'I Usually First See a Play as a Picture': Lady Gregory and the Visual Arts

Article excerpt

This essay discusses the aesthetic values Lady Augusta Gregory developed through her knowledge of the visual arts and the impact they had on her dramas for the Abbey Theatre. In the process, the significant differences between Gregory and Yeats in the understanding of art and the theatre is demonstrated. Drawing on Gregory's holograph diaries, written during the years of her marriage to Sir William Gregory, the essay shows how the familiarity she acquired with a wide variety of visual art works during the Gregorys' Grand Tours of Europe in the 1880s came to play a crucial role in her development as a dramatist of the Abbey Theatre. Gregory's plays, including Spreading the News, Hyacinth Halvey, The Full Moon, The Deliverer, and The Travelling Man, are considered in relation to major works of art which influenced the compositional technique she adopted for these plays. These include works by the Spanish master Diego Velazquez, the Flemish artist Jan van Eyck, and the painters of the Pre-Raphaelite Brotherhood. In so doing, Gregory's place within the artistic milieu of late-Victorian London society is brought to the fore, highlighting her consciousness-long before her encounter with Yeats--of important debates on the question of the relationship between the Sister Arts that drew significantly upon Lessing's 1766 work on the subject, Laocoon.

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Patron, co-founder, and playwright of the Irish National Theatre, Lady Augusta Gregory shaped the way the dramatic movement developed in Ireland at the turn of the twentieth century. Despite the fact that her work was highly praised by her contemporaries, literary criticism today generally considers her plays subordinate to that of William Butler Yeats in originality and quality. There seems to be a critical consensus that the main significance of her work at the Abbey Theatre lay in providing assistance to her fellow-playwrights, first and foremost to Yeats, in order to help them realize their artistic visions. No doubt, the support she offered to J.M. Synge, W.B. Yeats, or Sean O'Casey was immense, but it is misleading to think that she did so at the expense of realizing her own artistic ideas in the theatre. In the assumption that much of her artistic views were shaped by Yeats, whose enthusiasm for Irish culture fascinated her, critical opinion has doubted that Gregory had a truly independent artistic vision.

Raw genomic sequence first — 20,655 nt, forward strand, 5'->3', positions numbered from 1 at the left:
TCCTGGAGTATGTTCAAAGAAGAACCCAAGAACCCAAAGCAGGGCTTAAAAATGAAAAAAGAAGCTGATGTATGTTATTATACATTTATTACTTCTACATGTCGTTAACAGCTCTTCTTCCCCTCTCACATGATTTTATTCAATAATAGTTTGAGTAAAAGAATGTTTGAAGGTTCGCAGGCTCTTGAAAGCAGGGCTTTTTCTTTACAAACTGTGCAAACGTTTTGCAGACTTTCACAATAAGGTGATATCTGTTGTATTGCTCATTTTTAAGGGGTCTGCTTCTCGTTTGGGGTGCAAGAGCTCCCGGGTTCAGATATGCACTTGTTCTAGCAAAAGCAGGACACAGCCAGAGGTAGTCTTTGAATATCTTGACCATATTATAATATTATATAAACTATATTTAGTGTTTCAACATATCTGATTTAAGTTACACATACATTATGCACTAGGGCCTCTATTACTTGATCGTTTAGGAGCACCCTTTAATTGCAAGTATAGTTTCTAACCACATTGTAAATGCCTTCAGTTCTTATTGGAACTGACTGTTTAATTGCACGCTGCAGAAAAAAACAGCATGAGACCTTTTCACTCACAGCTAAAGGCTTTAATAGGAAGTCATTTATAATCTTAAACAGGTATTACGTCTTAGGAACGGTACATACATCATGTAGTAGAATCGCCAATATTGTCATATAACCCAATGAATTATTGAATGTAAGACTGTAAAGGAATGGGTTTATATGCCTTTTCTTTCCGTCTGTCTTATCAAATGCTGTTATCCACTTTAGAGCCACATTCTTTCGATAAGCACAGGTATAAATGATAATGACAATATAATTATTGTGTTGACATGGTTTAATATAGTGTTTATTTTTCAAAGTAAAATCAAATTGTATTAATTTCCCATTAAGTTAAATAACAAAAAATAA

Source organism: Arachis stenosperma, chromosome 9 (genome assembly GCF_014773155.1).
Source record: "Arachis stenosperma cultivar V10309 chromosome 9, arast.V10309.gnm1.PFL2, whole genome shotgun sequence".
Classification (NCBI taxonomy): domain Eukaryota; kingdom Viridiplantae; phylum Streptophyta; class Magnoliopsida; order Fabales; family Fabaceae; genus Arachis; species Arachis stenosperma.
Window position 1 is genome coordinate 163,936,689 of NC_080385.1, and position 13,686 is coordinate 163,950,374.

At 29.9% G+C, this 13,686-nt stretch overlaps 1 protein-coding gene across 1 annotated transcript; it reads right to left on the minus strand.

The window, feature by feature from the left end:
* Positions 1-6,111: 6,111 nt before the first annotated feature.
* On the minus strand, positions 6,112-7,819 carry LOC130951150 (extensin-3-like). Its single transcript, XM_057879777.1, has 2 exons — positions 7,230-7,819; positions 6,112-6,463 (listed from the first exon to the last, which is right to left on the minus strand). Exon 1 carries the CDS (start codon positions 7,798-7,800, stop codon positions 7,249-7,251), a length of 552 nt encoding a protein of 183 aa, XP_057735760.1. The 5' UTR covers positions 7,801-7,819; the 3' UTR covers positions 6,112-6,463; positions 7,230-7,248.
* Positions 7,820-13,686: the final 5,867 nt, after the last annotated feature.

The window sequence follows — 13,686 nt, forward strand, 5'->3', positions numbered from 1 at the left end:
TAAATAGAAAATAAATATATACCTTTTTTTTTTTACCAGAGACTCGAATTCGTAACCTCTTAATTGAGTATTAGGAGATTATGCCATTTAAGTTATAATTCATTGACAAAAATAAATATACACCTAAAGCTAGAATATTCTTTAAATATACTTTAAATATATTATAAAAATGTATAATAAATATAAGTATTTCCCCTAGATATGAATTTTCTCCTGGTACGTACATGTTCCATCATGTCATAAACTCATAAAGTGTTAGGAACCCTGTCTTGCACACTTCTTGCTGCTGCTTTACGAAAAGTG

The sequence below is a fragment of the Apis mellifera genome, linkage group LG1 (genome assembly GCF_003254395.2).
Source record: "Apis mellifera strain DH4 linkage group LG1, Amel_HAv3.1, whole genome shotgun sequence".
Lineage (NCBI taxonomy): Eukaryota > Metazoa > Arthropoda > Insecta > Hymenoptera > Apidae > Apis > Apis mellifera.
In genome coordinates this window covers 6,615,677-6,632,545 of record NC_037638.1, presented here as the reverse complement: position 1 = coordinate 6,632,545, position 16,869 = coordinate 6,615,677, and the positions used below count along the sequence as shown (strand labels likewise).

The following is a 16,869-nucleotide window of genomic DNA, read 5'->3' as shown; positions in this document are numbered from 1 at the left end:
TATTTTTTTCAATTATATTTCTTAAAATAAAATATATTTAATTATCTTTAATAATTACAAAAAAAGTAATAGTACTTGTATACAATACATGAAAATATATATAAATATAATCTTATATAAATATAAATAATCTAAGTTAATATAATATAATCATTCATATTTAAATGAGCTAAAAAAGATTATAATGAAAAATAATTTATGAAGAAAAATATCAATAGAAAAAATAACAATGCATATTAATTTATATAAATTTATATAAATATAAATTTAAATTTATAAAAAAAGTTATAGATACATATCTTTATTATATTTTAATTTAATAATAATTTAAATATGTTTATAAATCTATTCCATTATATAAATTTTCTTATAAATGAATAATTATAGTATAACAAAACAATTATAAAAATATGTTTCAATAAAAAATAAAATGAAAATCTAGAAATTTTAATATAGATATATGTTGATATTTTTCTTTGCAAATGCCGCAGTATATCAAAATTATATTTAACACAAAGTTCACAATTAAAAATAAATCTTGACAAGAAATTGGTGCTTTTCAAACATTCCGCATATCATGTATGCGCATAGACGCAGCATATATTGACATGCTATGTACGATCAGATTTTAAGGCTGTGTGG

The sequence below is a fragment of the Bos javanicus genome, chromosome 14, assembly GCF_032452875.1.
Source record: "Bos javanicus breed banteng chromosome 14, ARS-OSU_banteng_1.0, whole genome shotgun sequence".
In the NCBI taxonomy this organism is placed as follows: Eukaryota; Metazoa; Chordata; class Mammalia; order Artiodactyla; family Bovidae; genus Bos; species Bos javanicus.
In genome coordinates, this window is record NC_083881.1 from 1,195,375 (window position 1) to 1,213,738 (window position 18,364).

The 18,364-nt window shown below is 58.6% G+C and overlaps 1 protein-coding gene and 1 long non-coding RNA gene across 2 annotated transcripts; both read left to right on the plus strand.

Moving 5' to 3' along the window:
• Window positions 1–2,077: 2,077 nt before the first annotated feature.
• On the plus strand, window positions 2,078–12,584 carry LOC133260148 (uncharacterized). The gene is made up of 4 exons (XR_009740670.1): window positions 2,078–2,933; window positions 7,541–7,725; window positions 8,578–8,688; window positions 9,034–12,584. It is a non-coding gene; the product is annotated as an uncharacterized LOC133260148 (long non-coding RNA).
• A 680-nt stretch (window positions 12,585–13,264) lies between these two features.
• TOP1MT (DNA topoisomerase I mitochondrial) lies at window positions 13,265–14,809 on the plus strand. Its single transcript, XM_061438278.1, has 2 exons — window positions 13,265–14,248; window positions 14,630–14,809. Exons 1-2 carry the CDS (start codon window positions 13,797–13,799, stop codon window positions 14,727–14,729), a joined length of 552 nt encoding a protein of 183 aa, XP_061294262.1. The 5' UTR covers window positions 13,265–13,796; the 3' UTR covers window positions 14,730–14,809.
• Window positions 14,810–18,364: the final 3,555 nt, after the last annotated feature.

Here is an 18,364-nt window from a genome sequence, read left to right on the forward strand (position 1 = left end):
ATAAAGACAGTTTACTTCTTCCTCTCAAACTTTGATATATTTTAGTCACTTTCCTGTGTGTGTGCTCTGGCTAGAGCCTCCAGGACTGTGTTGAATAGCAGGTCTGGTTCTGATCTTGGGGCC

This essay paints a portrait of Gregory as an artist who seriously reflected upon Victorian aesthetic debates about the nature of the visual and the verbal arts and whose vision was distinctive from that of Yeats. The 1911 double-bill of Yeats's The Hour Glass and Gregory's The Deliverer provides a helpful starting point in examining the matter. The staging of both plays was designed by the renowned English theatre practitioner Edward Gordon Craig, who gladly accepted Yeats's invitation to use the Abbey stage for his revolutionary theatrical experiments with screens. Craig's production of Yeats's The Hour Glass was an undeniable success for critics and audiences alike. The Evening Herald expressed the view that the new stage design greatly improved the theatrical experience of the play. Critics applauded the arrangement of the screens, the combination of colours, and the ways lighting was used to elaborate the emotional progress enfolding in the play. (1) The reviewer of The Irish Times compared the stage picture to the figure studies of James M. Whistler, a revolutionary fin-de-siecle painter celebrated for his experiments with minimalist colour schemes. (2) In discussions before the performance Yeats himself complimented Craig on his success 'to invent decorative and ideal scenery for poetic work'. (3) The Freeman's Journal pointed out that the employment of the screens allowed Craig and Yeats to achieve a complete unity of text, acting and setting--the colour scheme blending it all together to form 'a harmony of mood'. (4)

Craig's staging inventions did not work for Gregory's play. …